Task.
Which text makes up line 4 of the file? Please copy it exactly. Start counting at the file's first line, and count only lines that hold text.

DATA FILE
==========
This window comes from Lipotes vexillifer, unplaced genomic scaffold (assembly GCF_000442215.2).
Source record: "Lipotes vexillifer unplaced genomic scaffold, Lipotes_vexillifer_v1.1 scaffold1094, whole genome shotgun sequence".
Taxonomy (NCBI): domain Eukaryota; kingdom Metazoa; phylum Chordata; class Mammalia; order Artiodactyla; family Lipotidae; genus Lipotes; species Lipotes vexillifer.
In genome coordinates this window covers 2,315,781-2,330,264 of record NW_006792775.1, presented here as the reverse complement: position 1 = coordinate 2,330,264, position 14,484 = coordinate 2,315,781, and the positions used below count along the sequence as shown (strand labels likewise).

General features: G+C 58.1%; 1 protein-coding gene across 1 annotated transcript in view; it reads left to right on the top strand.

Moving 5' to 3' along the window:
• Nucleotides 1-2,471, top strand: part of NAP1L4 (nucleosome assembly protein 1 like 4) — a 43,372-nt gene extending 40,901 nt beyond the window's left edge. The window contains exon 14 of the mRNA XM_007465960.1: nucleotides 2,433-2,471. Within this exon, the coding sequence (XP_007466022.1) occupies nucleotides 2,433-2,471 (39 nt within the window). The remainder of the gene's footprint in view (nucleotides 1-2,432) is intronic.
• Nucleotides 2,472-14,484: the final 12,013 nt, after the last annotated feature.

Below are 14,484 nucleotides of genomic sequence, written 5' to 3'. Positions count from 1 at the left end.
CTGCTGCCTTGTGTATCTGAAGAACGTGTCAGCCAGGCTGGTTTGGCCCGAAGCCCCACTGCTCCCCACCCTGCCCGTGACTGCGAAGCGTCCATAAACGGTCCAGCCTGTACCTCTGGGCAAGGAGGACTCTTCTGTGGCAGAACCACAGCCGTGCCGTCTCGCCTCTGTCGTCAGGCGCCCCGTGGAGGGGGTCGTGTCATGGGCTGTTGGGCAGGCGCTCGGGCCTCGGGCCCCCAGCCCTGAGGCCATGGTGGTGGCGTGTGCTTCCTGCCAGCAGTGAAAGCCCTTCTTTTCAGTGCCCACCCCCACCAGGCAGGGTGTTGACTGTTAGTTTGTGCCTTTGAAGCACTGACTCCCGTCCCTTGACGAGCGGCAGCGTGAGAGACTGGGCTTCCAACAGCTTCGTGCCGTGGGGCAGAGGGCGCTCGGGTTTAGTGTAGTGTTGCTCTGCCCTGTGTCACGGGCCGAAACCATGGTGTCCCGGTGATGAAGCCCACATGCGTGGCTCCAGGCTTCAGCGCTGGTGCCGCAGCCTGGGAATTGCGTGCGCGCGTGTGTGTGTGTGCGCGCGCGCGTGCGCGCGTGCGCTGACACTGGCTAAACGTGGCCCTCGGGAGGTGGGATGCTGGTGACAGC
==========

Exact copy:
In genome coordinates this window covers 2,315,781-2,330,264 of record NW_006792775.1, presented here as the reverse complement: position 1 = coordinate 2,330,264, position 14,484 = coordinate 2,315,781, and the positions used below count along the sequence as shown (strand labels likewise).